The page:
As Marvel’s eponymous hero, this Cap was always going to be of huge significance to the franchise. The mysterious hero that Nick Fury called on during Avengers: Infinity War’s credits sting, her long-awaited standalone film is the penultimate Phase 3 instalment before the epochal Avengers 4: Endgame. It also can’t be ignored that this is the first solo film for a female MCU hero, two years after DC’s Wonder Woman. The stakes are high, but like its titular hero, Captain Marvel overcomes some setbacks to attain a triumphant power all its own.
Twenty-one films into their expanded cinematic universe, Marvel has earned a right to confidence, and there’s no hand-holding in this origin story. After a cryptic opening tease speckled with dust, flames and blue blood, the film immediately lurches into hard sci-fi. In a shiny alien Kree city, ‘Vers’ (Brie Larson) is a member of crack military team, Starforce, led by Jude Law’s Yon-Rogg. Vers has photon-blasting hands and has been trained in advanced combat skills, but her memory of her life before Starforce is Jason Bourne-level patchy.
Starforce’s enemy are the shapeshifting Skrulls, a green-skinned, orc-like species. A mission gone wrong sees Vers – and a couple of Skrull enemies – lost way behind enemy lines on planet C-53 (read: Earth). Oh, and this is the mid-’90s, as you’ll know from the fact that Vers crashes through the roof of a fully operational Blockbuster Video. The Skrulls’ ability to assume any form they see leads to some tense and twisty body-snatching rug-pulls, leaving the fledgling S.H.I.E.L.D. scratching their heads.
As well as trying to combat the Skrull threat and maintain contact with Starforce, Vers also starts to investigate her own mysterious past while she’s on Earth. Directors Anna Boden and Ryan Fleck and star Larson are best known for grittier, smaller-scale indies than blockbusters, and between them they help to keep the film’s feet on the ground. Initially some of the flashbacks are confusing – expect to have no idea what’s going on at various points during the first act – but Boden and Fleck have a very sure grasp on their hero’s emotional arc, and even if the provenance of our hero’s Kree name will come as a surprise to no one with a passing knowledge of the character, Larson effectively sells her journey of self(re)discovery.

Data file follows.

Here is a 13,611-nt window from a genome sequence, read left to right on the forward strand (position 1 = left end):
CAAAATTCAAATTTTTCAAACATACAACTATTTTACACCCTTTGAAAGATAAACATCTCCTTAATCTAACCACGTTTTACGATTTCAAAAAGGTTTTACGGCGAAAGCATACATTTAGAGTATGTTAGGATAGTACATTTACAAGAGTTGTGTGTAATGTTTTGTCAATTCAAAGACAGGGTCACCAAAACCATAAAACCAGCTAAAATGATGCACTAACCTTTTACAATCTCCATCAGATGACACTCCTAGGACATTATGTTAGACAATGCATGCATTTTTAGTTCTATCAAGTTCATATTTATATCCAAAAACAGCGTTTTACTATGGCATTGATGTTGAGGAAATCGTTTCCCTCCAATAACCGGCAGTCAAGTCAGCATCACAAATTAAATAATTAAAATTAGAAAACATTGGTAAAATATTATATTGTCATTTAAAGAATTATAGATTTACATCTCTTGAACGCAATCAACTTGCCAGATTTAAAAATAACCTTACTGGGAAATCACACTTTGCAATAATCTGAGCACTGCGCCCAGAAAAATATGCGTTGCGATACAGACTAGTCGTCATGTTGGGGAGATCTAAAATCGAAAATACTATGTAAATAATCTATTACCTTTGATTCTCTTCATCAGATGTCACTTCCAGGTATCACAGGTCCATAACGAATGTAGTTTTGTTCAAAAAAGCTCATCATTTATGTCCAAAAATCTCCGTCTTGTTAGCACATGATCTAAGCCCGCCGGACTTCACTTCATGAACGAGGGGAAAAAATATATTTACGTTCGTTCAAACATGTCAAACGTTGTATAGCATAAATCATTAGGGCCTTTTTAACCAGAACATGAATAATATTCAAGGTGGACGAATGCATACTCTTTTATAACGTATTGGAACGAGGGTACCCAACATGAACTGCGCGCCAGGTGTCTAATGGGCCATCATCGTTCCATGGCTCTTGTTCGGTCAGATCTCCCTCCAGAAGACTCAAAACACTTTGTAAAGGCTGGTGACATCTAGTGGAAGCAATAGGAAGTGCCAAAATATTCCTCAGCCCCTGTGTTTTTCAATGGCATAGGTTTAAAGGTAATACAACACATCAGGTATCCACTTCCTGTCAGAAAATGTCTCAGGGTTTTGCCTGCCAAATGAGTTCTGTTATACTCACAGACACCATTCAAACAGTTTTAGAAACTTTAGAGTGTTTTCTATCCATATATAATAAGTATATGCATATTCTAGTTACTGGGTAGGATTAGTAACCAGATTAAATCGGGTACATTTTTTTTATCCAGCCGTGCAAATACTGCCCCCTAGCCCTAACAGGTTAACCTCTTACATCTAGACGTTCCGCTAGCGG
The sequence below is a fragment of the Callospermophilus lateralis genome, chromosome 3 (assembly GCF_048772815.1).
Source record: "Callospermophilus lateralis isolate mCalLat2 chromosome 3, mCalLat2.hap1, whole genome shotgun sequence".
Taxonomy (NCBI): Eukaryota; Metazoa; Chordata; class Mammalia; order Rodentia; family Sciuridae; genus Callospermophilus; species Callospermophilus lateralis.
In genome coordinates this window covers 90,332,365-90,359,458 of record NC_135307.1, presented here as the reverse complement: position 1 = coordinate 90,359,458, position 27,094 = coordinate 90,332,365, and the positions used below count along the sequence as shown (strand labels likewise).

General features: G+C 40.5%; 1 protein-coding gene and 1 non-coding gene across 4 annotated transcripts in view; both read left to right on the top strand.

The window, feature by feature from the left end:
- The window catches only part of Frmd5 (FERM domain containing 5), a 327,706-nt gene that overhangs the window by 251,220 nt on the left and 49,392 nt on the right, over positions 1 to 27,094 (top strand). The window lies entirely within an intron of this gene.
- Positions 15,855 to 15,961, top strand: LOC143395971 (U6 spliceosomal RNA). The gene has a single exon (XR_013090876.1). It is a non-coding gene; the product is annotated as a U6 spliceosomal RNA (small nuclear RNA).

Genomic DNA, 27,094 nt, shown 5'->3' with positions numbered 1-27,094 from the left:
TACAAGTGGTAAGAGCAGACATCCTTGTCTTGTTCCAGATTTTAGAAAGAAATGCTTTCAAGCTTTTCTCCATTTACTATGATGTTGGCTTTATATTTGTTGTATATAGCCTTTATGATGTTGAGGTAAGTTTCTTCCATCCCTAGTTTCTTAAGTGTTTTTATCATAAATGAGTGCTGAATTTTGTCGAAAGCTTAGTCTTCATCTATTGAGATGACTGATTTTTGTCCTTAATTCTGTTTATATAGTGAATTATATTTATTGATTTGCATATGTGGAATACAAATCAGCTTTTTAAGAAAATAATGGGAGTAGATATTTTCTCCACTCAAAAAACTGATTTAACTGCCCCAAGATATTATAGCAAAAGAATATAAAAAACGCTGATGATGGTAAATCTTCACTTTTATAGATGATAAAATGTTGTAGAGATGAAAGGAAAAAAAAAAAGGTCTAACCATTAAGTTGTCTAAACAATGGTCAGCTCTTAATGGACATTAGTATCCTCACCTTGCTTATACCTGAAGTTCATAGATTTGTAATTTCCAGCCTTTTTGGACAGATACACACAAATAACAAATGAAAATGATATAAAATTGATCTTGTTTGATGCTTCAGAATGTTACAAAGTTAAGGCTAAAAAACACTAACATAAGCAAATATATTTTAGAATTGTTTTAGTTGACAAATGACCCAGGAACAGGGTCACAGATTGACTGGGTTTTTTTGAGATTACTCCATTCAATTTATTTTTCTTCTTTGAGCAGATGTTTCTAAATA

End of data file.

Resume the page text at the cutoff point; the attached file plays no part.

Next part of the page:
There are also no doubts about Larson’s capability as an action star, fully convincing as an elite soldier who can take down a corridor-ful of Skrulls with her supercharged fire-hands and martial-arts prowess. Even if her one-liners don’t always land, Larson has an extremely easy chemistry with co-star Samuel L. Jackson. This is Nick Fury’s biggest MCU role to date, and most revealing: as this is taking place a couple of decades before the Avenger Initiative started in earnest.
Fury has two working eyes, a full head of hair and a (slightly) less cantankerous attitude: he’s a low-level S.H.I.E.L.D. bod, and this is his first glimpse of the bigger world out there. Jackson’s CGI facelift is hands-down the best example of digital de-aging yet seen in movies (more impressive even than co-star Clark Gregg’s slightly more conspicuous youthfulness), and Jackson is an absolute delight, whether he’s riffing with Larson, playing with crucial cat Goose, or earning his maverick stripes.
On the other side is Ben Mendelsohn’s Talos, the Skrull leader and primary antagonist. Even though he’s often hidden under an inflexible mask that wouldn’t look out of place on Doctor Who, Mendelsohn manages to do something different with this role, evading cliché and earning a pass for taking yet another big bad role. Elsewhere in the cast, some are inevitably sidelined (Gregg and Gemma Chan don’t get much screen time), but Law’s as reliably charismatic as ever as Vers’ Starforce mentor Yon-Rogg. Another very valuable supporting player is Lashana Lynch as Maria Rambeau, an Air Force pilot with a link to Vers’ past; as the film is refreshingly stripped of any romantic element, this friendship is the key relationship that roots the film.
The gag rate isn’t as consistent as the funniest Marvel movies, but there’s plenty of humour mined from the ’90s setting (think AltaVista searches and slow dial-up speeds). And even though the Best Of soundtrack feels slightly more calculated than Guardians of the Galaxy’s mixtapes, it undeniably adds to the enjoyably nostalgic setting.
After a slow build-up, once Captain Marvel starts to grasp her powers and untangle her past, the film soars, delivering in terms of epic action and emotional resonance. If it doesn’t quite go higher, further and faster than recent standout standalones Black Panther and Thor: Ragnarok, it also more than lives up to the brand name that it wears with pride.